Figure 10: Download the log file from the S3 bucket
Figure 11: Sample log file containing the status of each recovery point in a state machine execution
To delete the resources that were created through this solution, navigate to the CloudFormation console, select the stack, and delete. All of the resources will be deleted except for the S3 bucket, because you now have the archived data of your EC2 backup recovery point. So, we are retaining the S3 bucket. You can validate and delete the objects and the bucket manually if you no longer need the recovery points. Note that objects stored in S3 Glacier Instant Retrieval and S3 Glacier Flexible Retrieval are charged for a minimum storage duration of 90 days, and objects stored in S3 Glacier Deep Archive have a minimum storage duration of 180 days.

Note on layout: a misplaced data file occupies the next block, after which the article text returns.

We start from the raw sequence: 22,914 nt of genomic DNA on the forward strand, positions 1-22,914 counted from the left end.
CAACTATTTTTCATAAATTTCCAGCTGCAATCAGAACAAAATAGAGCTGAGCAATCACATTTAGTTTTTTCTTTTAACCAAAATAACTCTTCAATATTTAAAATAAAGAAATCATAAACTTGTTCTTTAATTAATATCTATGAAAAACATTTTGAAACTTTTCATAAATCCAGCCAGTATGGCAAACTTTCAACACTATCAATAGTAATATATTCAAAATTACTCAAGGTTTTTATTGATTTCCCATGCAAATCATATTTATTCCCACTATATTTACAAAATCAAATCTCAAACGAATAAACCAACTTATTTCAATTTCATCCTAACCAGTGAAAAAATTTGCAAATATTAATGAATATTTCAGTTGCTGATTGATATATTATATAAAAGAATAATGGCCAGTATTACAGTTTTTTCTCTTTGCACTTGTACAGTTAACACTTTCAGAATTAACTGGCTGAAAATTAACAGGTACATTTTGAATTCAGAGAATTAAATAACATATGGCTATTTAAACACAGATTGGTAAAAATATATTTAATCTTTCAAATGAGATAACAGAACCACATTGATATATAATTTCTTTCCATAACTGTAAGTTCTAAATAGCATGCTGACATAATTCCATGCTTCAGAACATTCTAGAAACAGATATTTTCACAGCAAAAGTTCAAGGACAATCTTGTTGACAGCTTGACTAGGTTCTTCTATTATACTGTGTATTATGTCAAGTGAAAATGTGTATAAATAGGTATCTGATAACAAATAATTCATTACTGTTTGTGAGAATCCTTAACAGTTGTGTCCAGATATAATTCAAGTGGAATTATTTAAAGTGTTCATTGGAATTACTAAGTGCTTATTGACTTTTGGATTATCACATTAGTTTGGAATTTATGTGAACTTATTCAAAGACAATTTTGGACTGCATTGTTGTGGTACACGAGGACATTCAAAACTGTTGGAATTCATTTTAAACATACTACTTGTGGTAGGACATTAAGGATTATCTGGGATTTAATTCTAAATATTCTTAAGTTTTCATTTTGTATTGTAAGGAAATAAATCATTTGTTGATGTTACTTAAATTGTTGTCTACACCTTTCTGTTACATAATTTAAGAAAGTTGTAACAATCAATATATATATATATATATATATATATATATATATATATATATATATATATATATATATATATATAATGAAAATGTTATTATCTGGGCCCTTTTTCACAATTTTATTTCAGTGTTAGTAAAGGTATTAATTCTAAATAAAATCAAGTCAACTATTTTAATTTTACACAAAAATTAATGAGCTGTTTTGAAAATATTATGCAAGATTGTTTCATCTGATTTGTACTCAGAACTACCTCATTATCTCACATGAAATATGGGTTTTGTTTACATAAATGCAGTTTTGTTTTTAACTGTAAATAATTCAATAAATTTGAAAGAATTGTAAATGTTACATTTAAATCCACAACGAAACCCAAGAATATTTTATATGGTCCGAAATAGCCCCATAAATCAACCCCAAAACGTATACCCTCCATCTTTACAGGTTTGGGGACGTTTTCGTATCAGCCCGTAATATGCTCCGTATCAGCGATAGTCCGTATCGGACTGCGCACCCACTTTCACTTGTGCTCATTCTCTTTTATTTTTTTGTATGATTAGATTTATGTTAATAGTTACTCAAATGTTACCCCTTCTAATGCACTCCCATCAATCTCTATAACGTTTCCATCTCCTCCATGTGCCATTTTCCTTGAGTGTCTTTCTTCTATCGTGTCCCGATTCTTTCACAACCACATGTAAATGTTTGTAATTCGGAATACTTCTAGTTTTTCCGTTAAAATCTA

Figure 12: Deleting a CloudFormation stack
In this post, we started with a brief recap of a customer scenario that led us to design a solution to further optimize costs. The solution involves a workflow to copy EC2 backup recovery points from AWS Backup to an Amazon S3 bucket. Further, we showed how the solution instantly changes the storage class of the recovery point from S3 Standard to one of the S3 Glacier storage classes. At the end, the solution invokes a process to delete the recovery point from AWS Backup. We performed several tests using EC2 instances with 100 GB, 500 GB, and 1 TB in size with sample data. Lastly, we provided you with a CloudFormation template to deploy the solution.
In part 2 of this blog, we show you a workflow to retrieve and restore the archived EC2 backup recovery points from S3 Glacier storage.